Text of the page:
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Interesting Explanation

Discussion in 'Mastering' started by Don Schenk, Jul 22, 2003.

  1. Don Schenk

    Don Schenk Active Member

    Jan 10, 2003
    Home Page:
    Check this out...

    (Dead Link Removed)
  2. Ethan Winer

    Ethan Winer Active Member

    Mar 19, 2001
    New Milford, CT USA
    Home Page:

    Great article. Thanks for linking it. I found this tidbit especially interesting:

    "The phase rotator is a chain of allpass filters (typically four poles, all at 200Hz) whose group delay is very non-constant as a function of frequency. Many voice waveforms (particularly male voices) exhibit as much as 6dB asymmetry. The phase rotator makes voice waveforms more symmetrical and can sometimes reduce the peak-to-average ratio of voice by 3-4dB. Because this processing is linear (it adds no new frequencies to the spectrum, so it doesn’t sound raspy or fuzzy) it’s the closest thing to a “free lunch” that one gets in the world of transmission processing."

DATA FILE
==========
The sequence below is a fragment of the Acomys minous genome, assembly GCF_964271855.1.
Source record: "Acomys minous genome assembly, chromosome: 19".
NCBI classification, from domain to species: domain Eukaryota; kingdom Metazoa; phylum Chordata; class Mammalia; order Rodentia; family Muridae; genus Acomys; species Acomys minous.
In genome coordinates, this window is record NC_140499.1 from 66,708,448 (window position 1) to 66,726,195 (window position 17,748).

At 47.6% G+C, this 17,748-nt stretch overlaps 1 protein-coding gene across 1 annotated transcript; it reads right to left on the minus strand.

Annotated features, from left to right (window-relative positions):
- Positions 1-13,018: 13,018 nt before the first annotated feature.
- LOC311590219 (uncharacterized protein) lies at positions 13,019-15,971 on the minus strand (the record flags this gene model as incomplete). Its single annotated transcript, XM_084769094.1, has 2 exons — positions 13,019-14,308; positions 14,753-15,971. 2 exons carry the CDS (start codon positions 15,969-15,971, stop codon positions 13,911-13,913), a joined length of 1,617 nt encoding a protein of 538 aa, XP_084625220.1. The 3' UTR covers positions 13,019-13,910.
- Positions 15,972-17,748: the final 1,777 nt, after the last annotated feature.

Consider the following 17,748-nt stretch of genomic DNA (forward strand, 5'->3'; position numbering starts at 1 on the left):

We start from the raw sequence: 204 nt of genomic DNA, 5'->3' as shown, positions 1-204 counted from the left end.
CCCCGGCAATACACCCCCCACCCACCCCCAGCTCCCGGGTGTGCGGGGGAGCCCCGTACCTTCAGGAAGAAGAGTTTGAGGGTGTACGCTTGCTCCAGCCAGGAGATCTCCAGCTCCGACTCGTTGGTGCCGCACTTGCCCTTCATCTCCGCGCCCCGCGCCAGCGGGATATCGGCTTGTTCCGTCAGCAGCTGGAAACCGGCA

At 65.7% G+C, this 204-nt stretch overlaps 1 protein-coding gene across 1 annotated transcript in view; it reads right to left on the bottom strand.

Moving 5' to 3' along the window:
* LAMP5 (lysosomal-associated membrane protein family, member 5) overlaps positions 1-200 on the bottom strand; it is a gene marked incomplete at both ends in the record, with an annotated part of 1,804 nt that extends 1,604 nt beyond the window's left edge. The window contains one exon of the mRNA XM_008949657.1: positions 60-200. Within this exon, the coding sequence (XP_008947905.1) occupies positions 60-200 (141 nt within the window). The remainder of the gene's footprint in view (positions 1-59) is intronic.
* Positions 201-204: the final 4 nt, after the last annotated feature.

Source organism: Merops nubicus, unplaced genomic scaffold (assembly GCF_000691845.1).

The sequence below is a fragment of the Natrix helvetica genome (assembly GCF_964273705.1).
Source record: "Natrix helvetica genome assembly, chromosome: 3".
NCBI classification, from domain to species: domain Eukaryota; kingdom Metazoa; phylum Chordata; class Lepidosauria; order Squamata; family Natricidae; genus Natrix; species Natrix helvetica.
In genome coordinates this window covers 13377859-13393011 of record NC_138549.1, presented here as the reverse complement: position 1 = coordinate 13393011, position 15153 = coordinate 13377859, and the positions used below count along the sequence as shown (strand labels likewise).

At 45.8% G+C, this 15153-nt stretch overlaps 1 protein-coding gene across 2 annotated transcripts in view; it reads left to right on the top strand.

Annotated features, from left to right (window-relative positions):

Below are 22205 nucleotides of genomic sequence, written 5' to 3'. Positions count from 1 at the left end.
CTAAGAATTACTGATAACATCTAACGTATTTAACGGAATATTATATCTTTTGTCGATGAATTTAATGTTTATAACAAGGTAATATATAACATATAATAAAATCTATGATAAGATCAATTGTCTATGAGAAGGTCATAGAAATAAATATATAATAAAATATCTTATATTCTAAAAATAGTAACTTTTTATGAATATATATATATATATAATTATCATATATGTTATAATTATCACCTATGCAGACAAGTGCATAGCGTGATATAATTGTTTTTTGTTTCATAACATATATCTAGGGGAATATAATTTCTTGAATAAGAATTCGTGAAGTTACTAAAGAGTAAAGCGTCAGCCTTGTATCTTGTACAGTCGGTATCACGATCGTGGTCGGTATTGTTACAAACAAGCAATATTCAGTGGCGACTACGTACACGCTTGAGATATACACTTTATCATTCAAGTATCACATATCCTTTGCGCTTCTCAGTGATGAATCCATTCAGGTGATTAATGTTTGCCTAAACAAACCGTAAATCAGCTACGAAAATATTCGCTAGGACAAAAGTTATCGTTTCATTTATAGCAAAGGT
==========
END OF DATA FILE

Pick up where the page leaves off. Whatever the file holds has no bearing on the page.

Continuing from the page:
3. Exmun

    Exmun Guest

    Great article. It strengthened what I already "heard" with my own ears and provided the science behind it. A great example is Norah Jones's album. Not too much squeezing going on in the mixing and mastering stages. The CD sounds great and is easy on the ears the whole CD through (something that is not common in these days of pop music). It also sounds good on the radio (a bit compressed but certainly not like the wall of noise that is most records on the radio. Great article!

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